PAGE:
June 3rd, 2018 7:39 AM by Jackie A. Graves
Question: We are first time homebuyers, and have
just signed a contract to purchase a new home in Virginia. Interest rates appear
to be reasonable, and the builder has given us a sizable credit to be used for
closing costs. The builder has recommended we use a particular lender, and has
strongly suggested we get an adjustable rate mortgage (ARM). We are interested
in this kind of mortgage, but do not really understand how it works. What
exactly is an ARM, and is this something we should consider?
Answer: Mortgage lenders are creative. When interest rates skyrocketed
in the early l980's, the mortgage financing industry began developing new and
imaginative loans to meet everyone's needs. Many of these mortgages have
acronyms, and over the years there were such mortgages as GEMS (Growing Equity
Mortgages), RAMS (Reverse Annuity Mortgages), SAMS (Shared Appreciation
Mortgages) and of course ARMS (Adjustable Rate Mortgages).
us look carefully at the adjustable rate mortgage.
was created in the early 1980's when lenders were affected financially because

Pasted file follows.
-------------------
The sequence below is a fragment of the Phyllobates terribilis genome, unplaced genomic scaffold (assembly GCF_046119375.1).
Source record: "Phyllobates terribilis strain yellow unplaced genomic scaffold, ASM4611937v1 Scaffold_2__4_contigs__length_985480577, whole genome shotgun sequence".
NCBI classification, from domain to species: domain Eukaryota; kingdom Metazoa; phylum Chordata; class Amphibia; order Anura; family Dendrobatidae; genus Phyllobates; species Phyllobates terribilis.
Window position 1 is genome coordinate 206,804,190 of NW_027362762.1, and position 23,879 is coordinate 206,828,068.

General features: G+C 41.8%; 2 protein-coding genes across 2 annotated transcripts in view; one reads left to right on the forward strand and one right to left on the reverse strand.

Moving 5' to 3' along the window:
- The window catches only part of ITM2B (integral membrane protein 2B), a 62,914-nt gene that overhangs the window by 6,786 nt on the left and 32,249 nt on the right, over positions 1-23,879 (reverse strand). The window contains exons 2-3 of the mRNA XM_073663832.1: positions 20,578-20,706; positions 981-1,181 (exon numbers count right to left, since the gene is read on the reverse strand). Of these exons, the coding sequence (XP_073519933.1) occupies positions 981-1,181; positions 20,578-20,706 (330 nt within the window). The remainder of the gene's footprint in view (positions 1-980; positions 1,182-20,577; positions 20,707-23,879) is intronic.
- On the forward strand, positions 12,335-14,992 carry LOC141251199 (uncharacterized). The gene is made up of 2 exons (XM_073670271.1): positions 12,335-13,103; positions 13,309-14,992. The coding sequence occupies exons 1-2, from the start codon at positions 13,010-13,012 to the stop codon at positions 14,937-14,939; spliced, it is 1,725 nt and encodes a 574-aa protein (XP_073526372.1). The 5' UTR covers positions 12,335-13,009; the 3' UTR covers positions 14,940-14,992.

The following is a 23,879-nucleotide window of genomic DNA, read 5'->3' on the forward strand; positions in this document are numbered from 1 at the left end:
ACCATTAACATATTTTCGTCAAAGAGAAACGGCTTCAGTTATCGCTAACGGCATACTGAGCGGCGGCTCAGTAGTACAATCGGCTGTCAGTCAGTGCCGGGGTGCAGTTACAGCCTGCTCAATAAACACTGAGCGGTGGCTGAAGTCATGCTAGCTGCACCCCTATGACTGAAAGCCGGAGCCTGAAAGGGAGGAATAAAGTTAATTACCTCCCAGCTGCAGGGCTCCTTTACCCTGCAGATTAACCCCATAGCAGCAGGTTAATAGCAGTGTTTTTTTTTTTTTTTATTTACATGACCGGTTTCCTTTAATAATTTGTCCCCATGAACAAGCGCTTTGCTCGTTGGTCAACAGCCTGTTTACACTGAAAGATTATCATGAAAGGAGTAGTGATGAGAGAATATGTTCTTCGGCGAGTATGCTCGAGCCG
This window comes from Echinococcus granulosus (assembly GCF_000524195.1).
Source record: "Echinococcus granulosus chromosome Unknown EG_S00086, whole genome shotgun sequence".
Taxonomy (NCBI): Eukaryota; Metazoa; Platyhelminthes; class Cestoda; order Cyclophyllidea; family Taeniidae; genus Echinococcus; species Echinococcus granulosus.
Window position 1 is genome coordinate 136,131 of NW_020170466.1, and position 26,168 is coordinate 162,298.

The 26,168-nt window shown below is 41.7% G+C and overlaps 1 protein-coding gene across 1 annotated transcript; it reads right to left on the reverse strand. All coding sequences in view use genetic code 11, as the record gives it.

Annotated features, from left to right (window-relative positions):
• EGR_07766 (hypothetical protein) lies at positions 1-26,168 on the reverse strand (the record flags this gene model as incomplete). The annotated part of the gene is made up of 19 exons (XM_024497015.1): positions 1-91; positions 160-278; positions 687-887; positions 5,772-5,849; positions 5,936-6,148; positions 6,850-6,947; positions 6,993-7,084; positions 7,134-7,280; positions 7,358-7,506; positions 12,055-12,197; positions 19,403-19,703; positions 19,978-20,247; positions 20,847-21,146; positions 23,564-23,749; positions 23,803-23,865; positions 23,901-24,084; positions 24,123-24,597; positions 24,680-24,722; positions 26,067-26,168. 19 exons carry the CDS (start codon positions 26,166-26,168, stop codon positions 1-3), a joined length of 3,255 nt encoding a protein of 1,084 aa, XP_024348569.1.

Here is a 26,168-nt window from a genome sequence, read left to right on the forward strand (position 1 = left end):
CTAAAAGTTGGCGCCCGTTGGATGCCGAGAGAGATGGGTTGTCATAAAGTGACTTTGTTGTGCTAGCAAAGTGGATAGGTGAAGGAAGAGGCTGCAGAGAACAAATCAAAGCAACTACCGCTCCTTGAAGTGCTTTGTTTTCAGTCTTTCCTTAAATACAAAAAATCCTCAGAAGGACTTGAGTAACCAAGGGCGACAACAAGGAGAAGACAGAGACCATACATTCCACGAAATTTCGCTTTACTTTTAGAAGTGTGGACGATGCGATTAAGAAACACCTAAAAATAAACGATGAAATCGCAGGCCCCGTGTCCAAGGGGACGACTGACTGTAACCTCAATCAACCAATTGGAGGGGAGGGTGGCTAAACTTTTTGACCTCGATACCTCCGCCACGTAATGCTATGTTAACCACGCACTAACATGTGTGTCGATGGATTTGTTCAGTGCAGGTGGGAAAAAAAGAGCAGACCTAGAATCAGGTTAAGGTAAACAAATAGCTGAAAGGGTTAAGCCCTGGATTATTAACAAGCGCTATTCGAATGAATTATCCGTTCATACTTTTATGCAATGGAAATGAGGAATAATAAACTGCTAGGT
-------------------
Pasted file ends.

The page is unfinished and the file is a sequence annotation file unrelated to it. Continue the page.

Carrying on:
homeowners were repaying their mortgage loans at 8%, 9% or 10%, while the cost
of borrowing that money was more than 15%.
made a basic economic decision many years ago. The shorter the term of the
loan, the lower the interest rate would be. Thus, today you can still obtain a
fixed rate, 30-year mortgage, meaning that your monthly payment (principal and
interest) is guaranteed to be the same each and every month. But the fixed
rate, 30-year mortgage, although reasonably low today, still carries about the
highest interest rate going.
adjustable rate mortgages are guaranteed to stay on the books for 30 years, but
the interest rate is adjusted periodically. There are many variations on this
adjustable rate theme. There is a 7-23, where the rate is fixed for the first 7
years, and then adjusts annually thereafter for 23 more years. If the rate is
adjusted for 5 or 7 years, the initial rate will be lower than for a 30-year
fixed rate mortgage, but higher than an adjustable rate mortgage that is
adjusted every year.
the most common ARMS are the 1 year, or the 5 year. But even with these common
ARMS, prospective home buyers must shop around for the best deal. Consumers
must also carefully inquire as to all of the terms and conditions before they
commit themselves to any kind of mortgage financing. And in addition to asking
questions, you should insist on getting a written statement from the
prospective lender reflecting all that you have been told-- and promised.